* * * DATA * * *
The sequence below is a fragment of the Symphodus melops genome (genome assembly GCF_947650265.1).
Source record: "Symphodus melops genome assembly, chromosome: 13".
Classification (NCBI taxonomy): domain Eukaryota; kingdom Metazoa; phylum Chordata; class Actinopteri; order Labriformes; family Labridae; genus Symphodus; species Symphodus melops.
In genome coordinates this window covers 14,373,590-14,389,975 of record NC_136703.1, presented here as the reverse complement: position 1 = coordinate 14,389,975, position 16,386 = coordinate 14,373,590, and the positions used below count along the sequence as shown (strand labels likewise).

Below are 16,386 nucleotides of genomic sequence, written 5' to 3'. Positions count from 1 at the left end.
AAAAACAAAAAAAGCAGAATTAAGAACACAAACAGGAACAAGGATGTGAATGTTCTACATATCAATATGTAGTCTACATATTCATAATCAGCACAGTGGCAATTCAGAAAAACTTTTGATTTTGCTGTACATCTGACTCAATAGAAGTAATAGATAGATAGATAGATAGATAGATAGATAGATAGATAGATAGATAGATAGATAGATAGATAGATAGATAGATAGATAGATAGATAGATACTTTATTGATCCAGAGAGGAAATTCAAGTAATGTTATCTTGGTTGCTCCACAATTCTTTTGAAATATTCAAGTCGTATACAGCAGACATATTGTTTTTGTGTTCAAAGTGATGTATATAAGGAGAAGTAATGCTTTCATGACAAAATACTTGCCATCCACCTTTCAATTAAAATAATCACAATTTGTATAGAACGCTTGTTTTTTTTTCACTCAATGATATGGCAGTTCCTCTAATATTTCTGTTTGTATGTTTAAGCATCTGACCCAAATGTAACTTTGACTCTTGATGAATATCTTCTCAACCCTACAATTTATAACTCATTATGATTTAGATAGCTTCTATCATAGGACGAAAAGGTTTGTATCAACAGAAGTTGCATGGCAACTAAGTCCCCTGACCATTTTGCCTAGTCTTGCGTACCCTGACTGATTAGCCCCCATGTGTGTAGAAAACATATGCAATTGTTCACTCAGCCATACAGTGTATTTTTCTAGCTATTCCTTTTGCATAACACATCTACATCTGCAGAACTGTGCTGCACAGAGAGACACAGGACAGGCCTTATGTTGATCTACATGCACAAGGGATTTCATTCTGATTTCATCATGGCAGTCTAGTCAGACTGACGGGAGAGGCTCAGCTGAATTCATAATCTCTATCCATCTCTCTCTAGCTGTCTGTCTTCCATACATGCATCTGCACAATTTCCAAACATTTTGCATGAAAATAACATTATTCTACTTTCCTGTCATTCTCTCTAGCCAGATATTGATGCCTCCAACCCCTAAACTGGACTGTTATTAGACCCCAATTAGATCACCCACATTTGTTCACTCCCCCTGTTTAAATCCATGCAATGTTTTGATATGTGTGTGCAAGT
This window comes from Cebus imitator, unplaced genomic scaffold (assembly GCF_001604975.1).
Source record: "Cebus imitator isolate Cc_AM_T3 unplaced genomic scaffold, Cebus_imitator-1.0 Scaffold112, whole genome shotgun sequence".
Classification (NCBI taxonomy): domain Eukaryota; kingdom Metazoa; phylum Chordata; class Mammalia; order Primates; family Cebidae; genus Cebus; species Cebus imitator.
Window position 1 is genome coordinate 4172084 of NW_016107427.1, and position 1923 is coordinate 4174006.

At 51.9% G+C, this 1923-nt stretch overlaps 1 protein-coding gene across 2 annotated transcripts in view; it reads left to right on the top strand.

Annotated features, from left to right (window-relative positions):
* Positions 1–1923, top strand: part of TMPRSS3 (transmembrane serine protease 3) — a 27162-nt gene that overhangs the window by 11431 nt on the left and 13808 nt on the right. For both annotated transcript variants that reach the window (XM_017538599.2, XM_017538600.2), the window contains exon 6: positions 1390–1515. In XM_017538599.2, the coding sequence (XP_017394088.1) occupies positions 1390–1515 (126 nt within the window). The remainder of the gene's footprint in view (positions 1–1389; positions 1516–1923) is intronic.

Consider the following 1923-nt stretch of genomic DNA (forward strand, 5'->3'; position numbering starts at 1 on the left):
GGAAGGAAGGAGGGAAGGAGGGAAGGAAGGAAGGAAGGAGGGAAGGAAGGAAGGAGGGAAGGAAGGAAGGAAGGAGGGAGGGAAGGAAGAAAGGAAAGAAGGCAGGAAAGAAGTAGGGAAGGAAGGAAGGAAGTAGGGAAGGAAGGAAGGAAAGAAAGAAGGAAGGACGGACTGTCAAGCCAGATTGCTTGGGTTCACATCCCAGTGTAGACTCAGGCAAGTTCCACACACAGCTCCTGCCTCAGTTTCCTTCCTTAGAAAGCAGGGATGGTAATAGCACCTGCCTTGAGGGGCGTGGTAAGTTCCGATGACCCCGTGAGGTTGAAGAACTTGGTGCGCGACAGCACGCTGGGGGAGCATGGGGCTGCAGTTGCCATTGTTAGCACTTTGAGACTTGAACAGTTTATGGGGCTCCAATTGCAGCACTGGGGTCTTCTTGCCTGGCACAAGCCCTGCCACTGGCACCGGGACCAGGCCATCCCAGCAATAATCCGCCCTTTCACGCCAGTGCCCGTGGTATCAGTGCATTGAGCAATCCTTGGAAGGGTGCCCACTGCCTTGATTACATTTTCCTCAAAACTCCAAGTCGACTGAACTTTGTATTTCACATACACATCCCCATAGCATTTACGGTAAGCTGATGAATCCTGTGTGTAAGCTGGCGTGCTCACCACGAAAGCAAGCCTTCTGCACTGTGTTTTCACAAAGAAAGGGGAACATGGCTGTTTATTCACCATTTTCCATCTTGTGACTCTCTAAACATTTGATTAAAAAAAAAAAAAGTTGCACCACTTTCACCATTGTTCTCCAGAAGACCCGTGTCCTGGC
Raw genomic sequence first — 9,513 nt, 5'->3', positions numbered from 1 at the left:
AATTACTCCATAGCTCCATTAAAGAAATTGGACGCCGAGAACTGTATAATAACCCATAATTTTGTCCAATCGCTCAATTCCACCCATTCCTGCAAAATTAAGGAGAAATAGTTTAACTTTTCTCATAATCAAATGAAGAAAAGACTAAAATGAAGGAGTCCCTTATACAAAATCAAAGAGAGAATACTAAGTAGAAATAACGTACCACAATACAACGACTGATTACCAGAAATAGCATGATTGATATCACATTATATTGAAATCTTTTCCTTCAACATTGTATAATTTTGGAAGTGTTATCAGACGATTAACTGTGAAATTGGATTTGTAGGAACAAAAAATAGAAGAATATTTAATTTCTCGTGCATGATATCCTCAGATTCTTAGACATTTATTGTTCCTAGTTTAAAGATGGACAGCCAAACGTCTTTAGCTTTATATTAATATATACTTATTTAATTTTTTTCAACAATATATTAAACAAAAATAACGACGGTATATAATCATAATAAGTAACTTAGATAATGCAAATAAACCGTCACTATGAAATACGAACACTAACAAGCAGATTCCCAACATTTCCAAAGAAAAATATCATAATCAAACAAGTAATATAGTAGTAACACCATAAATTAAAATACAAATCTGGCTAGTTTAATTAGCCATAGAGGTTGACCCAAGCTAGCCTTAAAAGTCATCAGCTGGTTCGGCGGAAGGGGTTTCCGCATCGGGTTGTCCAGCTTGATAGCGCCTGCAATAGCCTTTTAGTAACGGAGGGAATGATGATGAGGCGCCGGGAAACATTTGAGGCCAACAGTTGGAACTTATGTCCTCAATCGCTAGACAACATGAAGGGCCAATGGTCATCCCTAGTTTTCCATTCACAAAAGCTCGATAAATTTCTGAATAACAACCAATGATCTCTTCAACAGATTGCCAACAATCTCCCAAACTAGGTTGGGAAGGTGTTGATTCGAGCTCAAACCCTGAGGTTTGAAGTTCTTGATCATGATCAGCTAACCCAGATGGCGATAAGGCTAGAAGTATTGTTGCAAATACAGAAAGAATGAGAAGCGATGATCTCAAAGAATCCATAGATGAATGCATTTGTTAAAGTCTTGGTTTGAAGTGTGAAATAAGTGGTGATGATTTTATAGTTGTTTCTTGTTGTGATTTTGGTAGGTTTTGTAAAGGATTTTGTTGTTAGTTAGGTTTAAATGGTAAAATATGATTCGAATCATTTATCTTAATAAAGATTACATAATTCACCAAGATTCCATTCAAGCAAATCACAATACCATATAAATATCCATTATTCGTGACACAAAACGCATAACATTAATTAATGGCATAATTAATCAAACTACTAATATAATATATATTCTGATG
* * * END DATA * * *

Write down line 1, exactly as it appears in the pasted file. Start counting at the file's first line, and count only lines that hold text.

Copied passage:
The sequence below is a fragment of the Symphodus melops genome (genome assembly GCF_947650265.1).